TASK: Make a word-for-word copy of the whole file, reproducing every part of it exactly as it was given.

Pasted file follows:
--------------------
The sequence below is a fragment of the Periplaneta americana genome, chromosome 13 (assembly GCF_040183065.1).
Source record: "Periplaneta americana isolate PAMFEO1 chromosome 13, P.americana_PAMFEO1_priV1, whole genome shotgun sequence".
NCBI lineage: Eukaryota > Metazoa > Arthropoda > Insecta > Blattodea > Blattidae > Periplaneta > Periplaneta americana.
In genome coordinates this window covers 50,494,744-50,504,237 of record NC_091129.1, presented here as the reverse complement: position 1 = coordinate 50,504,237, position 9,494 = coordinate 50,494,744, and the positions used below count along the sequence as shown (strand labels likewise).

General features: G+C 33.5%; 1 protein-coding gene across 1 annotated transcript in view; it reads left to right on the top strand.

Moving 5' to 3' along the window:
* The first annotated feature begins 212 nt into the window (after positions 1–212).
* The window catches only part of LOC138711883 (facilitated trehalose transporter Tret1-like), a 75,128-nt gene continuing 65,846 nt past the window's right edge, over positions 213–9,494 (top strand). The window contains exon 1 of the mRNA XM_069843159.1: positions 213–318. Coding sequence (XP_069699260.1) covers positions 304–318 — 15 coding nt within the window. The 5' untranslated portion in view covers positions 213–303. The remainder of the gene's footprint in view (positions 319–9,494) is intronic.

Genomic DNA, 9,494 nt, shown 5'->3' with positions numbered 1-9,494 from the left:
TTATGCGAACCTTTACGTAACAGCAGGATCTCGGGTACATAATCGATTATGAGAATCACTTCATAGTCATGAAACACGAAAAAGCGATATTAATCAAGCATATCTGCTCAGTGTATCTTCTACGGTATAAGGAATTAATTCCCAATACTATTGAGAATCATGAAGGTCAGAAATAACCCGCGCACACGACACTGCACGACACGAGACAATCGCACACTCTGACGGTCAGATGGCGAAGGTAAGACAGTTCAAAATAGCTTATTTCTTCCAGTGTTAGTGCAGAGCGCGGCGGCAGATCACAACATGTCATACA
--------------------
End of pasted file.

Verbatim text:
The sequence below is a fragment of the Periplaneta americana genome, chromosome 13 (assembly GCF_040183065.1).
Source record: "Periplaneta americana isolate PAMFEO1 chromosome 13, P.americana_PAMFEO1_priV1, whole genome shotgun sequence".
NCBI lineage: Eukaryota > Metazoa > Arthropoda > Insecta > Blattodea > Blattidae > Periplaneta > Periplaneta americana.
In genome coordinates this window covers 50,494,744-50,504,237 of record NC_091129.1, presented here as the reverse complement: position 1 = coordinate 50,504,237, position 9,494 = coordinate 50,494,744, and the positions used below count along the sequence as shown (strand labels likewise).

General features: G+C 33.5%; 1 protein-coding gene across 1 annotated transcript in view; it reads left to right on the top strand.

Moving 5' to 3' along the window:
* The first annotated feature begins 212 nt into the window (after positions 1–212).
* The window catches only part of LOC138711883 (facilitated trehalose transporter Tret1-like), a 75,128-nt gene continuing 65,846 nt past the window's right edge, over positions 213–9,494 (top strand). The window contains exon 1 of the mRNA XM_069843159.1: positions 213–318. Coding sequence (XP_069699260.1) covers positions 304–318 — 15 coding nt within the window. The 5' untranslated portion in view covers positions 213–303. The remainder of the gene's footprint in view (positions 319–9,494) is intronic.

Genomic DNA, 9,494 nt, shown 5'->3' with positions numbered 1-9,494 from the left:
TTATGCGAACCTTTACGTAACAGCAGGATCTCGGGTACATAATCGATTATGAGAATCACTTCATAGTCATGAAACACGAAAAAGCGATATTAATCAAGCATATCTGCTCAGTGTATCTTCTACGGTATAAGGAATTAATTCCCAATACTATTGAGAATCATGAAGGTCAGAAATAACCCGCGCACACGACACTGCACGACACGAGACAATCGCACACTCTGACGGTCAGATGGCGAAGGTAAGACAGTTCAAAATAGCTTATTTCTTCCAGTGTTAGTGCAGAGCGCGGCGGCAGATCACAACATGTCATACA